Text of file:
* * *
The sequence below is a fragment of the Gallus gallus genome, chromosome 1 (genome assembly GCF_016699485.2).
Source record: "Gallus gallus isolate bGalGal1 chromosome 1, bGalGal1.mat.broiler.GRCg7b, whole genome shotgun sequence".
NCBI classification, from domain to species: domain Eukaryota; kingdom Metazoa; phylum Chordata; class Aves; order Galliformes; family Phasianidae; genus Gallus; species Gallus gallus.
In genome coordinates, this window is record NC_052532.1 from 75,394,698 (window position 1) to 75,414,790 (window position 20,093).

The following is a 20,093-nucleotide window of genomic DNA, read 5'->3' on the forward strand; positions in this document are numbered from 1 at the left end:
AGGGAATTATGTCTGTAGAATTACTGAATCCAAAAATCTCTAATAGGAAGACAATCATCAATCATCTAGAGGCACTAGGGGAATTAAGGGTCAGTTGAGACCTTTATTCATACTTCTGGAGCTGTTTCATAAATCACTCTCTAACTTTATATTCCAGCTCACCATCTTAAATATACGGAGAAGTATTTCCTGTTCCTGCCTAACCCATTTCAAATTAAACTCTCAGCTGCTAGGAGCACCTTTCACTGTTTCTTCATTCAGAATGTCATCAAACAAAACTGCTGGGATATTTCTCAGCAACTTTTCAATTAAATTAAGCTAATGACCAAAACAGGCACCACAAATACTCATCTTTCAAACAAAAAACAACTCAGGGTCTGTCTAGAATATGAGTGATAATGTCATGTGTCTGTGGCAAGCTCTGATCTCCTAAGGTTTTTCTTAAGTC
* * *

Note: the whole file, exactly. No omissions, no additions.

The sequence below is a fragment of the Gallus gallus genome, chromosome 1 (genome assembly GCF_016699485.2).
Source record: "Gallus gallus isolate bGalGal1 chromosome 1, bGalGal1.mat.broiler.GRCg7b, whole genome shotgun sequence".
NCBI classification, from domain to species: domain Eukaryota; kingdom Metazoa; phylum Chordata; class Aves; order Galliformes; family Phasianidae; genus Gallus; species Gallus gallus.
In genome coordinates, this window is record NC_052532.1 from 75,394,698 (window position 1) to 75,414,790 (window position 20,093).

The following is a 20,093-nucleotide window of genomic DNA, read 5'->3' on the forward strand; positions in this document are numbered from 1 at the left end:
AGGGAATTATGTCTGTAGAATTACTGAATCCAAAAATCTCTAATAGGAAGACAATCATCAATCATCTAGAGGCACTAGGGGAATTAAGGGTCAGTTGAGACCTTTATTCATACTTCTGGAGCTGTTTCATAAATCACTCTCTAACTTTATATTCCAGCTCACCATCTTAAATATACGGAGAAGTATTTCCTGTTCCTGCCTAACCCATTTCAAATTAAACTCTCAGCTGCTAGGAGCACCTTTCACTGTTTCTTCATTCAGAATGTCATCAAACAAAACTGCTGGGATATTTCTCAGCAACTTTTCAATTAAATTAAGCTAATGACCAAAACAGGCACCACAAATACTCATCTTTCAAACAAAAAACAACTCAGGGTCTGTCTAGAATATGAGTGATAATGTCATGTGTCTGTGGCAAGCTCTGATCTCCTAAGGTTTTTCTTAAGTC